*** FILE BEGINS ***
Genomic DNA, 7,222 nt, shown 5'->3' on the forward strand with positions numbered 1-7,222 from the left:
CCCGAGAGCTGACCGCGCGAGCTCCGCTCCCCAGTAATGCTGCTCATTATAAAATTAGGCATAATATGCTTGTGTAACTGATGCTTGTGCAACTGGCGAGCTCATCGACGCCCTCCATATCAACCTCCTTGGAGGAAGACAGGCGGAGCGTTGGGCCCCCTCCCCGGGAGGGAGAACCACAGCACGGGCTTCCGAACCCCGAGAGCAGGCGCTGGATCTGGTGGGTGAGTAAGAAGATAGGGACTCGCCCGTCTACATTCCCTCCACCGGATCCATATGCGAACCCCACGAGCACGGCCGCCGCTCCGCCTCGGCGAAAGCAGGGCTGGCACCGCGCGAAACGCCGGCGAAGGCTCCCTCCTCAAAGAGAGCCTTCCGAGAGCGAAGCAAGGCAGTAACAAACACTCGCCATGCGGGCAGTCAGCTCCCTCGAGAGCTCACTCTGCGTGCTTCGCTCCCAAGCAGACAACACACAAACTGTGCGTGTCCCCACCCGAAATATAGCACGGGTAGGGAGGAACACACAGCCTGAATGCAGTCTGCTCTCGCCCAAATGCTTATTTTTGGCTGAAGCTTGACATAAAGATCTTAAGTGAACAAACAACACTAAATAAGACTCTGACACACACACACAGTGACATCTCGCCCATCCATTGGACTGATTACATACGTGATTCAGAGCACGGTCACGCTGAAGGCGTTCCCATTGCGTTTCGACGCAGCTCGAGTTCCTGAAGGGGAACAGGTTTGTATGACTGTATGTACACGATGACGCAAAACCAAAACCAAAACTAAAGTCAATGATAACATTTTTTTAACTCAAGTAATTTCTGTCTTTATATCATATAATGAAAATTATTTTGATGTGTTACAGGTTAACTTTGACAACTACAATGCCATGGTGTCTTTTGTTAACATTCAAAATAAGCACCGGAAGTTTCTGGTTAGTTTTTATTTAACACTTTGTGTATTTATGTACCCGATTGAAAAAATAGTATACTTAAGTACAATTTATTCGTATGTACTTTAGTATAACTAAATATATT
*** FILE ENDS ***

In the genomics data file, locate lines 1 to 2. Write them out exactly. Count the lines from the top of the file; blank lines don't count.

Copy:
Genomic DNA, 7,222 nt, shown 5'->3' on the forward strand with positions numbered 1-7,222 from the left:
CCCGAGAGCTGACCGCGCGAGCTCCGCTCCCCAGTAATGCTGCTCATTATAAAATTAGGCATAATATGCTTGTGTAACTGATGCTTGTGCAACTGGCGAGCTCATCGACGCCCTCCATATCAACCTCCTTGGAGGAAGACAGGCGGAGCGTTGGGCCCCCTCCCCGGGAGGGAGAACCACAGCACGGGCTTCCGAACCCCGAGAGCAGGCGCTGGATCTGGTGGGTGAGTAAGAAGATAGGGACTCGCCCGTCTACATTCCCTCCACCGGATCCATATGCGAACCCCACGAGCACGGCCGCCGCTCCGCCTCGGCGAAAGCAGGGCTGGCACCGCGCGAAACGCCGGCGAAGGCTCCCTCCTCAAAGAGAGCCTTCCGAGAGCGAAGCAAGGCAGTAACAAACACTCGCCATGCGGGCAGTCAGCTCCCTCGAGAGCTCACTCTGCGTGCTTCGCTCCCAAGCAGACAACACACAAACTGTGCGTGTCCCCACCCGAAATATAGCACGGGTAGGGAGGAACACACAGCCTGAATGCAGTCTGCTCTCGCCCAAATGCTTATTTTTGGCTGAAGCTTGACATAAAGATCTTAAGTGAACAAACAACACTAAATAAGACTCTGACACACACACACAGTGACATCTCGCCCATCCATTGGACTGATTACATACGTGATTCAGAGCACGGTCACGCTGAAGGCGTTCCCATTGCGTTTCGACGCAGCTCGAGTTCCTGAAGGGGAACAGGTTTGTATGACTGTATGTACACGATGACGCAAAACCAAAACCAAAACTAAAGTCAATGATAACATTTTTTTAACTCAAGTAATTTCTGTCTTTATATCATATAATGAAAATTATTTTGATGTGTTACAGGTTAACTTTGACAACTACAATGCCATGGTGTCTTTTGTTAACATTCAAAATAAGCACCGGAAGTTTCTGGTTAGTTTTTATTTAACACTTTGTGTATTTATGTACCCGATTGAAAAAATAGTATACTTAAGTACAATTTATTCGTATGTACTTTAGTATAACTAAATATATT